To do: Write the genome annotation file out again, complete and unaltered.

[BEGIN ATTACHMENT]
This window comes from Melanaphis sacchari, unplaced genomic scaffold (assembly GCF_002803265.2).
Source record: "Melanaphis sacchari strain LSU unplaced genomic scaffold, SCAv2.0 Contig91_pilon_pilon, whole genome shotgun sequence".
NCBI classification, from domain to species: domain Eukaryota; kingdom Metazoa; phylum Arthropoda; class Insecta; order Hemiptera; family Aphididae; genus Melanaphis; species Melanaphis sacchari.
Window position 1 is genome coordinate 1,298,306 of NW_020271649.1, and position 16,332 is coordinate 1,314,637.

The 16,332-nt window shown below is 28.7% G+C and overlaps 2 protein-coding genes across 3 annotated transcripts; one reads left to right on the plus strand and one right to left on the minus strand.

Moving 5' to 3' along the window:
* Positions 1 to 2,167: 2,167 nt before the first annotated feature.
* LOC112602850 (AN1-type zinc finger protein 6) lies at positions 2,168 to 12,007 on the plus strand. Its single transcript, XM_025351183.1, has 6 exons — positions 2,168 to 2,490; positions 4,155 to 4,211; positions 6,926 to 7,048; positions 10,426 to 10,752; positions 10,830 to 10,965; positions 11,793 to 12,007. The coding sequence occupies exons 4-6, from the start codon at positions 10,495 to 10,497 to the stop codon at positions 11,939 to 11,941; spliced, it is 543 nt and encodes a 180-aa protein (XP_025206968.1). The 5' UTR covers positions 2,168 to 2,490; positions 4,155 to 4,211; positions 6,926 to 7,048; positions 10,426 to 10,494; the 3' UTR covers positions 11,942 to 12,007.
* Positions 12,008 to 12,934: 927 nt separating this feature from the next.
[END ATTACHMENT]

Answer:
This window comes from Melanaphis sacchari, unplaced genomic scaffold (assembly GCF_002803265.2).
Source record: "Melanaphis sacchari strain LSU unplaced genomic scaffold, SCAv2.0 Contig91_pilon_pilon, whole genome shotgun sequence".
NCBI classification, from domain to species: domain Eukaryota; kingdom Metazoa; phylum Arthropoda; class Insecta; order Hemiptera; family Aphididae; genus Melanaphis; species Melanaphis sacchari.
Window position 1 is genome coordinate 1,298,306 of NW_020271649.1, and position 16,332 is coordinate 1,314,637.

The 16,332-nt window shown below is 28.7% G+C and overlaps 2 protein-coding genes across 3 annotated transcripts; one reads left to right on the plus strand and one right to left on the minus strand.

Moving 5' to 3' along the window:
* Positions 1 to 2,167: 2,167 nt before the first annotated feature.
* LOC112602850 (AN1-type zinc finger protein 6) lies at positions 2,168 to 12,007 on the plus strand. Its single transcript, XM_025351183.1, has 6 exons — positions 2,168 to 2,490; positions 4,155 to 4,211; positions 6,926 to 7,048; positions 10,426 to 10,752; positions 10,830 to 10,965; positions 11,793 to 12,007. The coding sequence occupies exons 4-6, from the start codon at positions 10,495 to 10,497 to the stop codon at positions 11,939 to 11,941; spliced, it is 543 nt and encodes a 180-aa protein (XP_025206968.1). The 5' UTR covers positions 2,168 to 2,490; positions 4,155 to 4,211; positions 6,926 to 7,048; positions 10,426 to 10,494; the 3' UTR covers positions 11,942 to 12,007.
* Positions 12,008 to 12,934: 927 nt separating this feature from the next.